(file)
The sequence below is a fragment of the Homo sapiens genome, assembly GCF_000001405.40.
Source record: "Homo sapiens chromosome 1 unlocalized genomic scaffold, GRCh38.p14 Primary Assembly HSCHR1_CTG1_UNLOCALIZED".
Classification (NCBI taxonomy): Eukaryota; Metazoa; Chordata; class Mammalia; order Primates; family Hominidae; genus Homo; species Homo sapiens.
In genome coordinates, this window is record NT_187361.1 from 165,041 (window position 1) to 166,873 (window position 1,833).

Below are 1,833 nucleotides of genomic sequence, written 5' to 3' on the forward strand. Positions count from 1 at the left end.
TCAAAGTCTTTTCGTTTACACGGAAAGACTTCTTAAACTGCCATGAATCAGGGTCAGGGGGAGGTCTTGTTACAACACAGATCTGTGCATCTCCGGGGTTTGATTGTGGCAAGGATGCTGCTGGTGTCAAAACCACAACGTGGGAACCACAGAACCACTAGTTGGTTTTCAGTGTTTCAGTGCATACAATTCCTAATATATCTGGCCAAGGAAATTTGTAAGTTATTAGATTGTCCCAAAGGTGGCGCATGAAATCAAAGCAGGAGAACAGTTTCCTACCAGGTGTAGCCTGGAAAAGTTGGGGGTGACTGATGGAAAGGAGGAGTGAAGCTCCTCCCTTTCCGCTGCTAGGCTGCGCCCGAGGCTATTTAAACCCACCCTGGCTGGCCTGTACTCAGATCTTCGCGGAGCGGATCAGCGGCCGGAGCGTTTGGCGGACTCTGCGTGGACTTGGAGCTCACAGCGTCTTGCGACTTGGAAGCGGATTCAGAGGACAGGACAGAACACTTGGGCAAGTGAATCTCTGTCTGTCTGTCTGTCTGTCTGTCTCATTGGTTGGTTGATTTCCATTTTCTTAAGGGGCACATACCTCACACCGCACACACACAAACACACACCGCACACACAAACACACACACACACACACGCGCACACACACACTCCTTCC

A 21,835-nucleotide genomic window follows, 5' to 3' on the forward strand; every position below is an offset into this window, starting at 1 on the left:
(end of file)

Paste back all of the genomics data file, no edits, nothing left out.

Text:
The sequence below is a fragment of the Homo sapiens genome, assembly GCF_000001405.40.
Source record: "Homo sapiens chromosome 1 unlocalized genomic scaffold, GRCh38.p14 Primary Assembly HSCHR1_CTG1_UNLOCALIZED".
Classification (NCBI taxonomy): Eukaryota; Metazoa; Chordata; class Mammalia; order Primates; family Hominidae; genus Homo; species Homo sapiens.
In genome coordinates, this window is record NT_187361.1 from 165,041 (window position 1) to 166,873 (window position 1,833).

Below are 1,833 nucleotides of genomic sequence, written 5' to 3' on the forward strand. Positions count from 1 at the left end.
TCAAAGTCTTTTCGTTTACACGGAAAGACTTCTTAAACTGCCATGAATCAGGGTCAGGGGGAGGTCTTGTTACAACACAGATCTGTGCATCTCCGGGGTTTGATTGTGGCAAGGATGCTGCTGGTGTCAAAACCACAACGTGGGAACCACAGAACCACTAGTTGGTTTTCAGTGTTTCAGTGCATACAATTCCTAATATATCTGGCCAAGGAAATTTGTAAGTTATTAGATTGTCCCAAAGGTGGCGCATGAAATCAAAGCAGGAGAACAGTTTCCTACCAGGTGTAGCCTGGAAAAGTTGGGGGTGACTGATGGAAAGGAGGAGTGAAGCTCCTCCCTTTCCGCTGCTAGGCTGCGCCCGAGGCTATTTAAACCCACCCTGGCTGGCCTGTACTCAGATCTTCGCGGAGCGGATCAGCGGCCGGAGCGTTTGGCGGACTCTGCGTGGACTTGGAGCTCACAGCGTCTTGCGACTTGGAAGCGGATTCAGAGGACAGGACAGAACACTTGGGCAAGTGAATCTCTGTCTGTCTGTCTGTCTGTCTGTCTCATTGGTTGGTTGATTTCCATTTTCTTAAGGGGCACATACCTCACACCGCACACACACAAACACACACCGCACACACAAACACACACACACACACACGCGCACACACACACTCCTTCC

A 21,835-nucleotide genomic window follows, 5' to 3' on the forward strand; every position below is an offset into this window, starting at 1 on the left: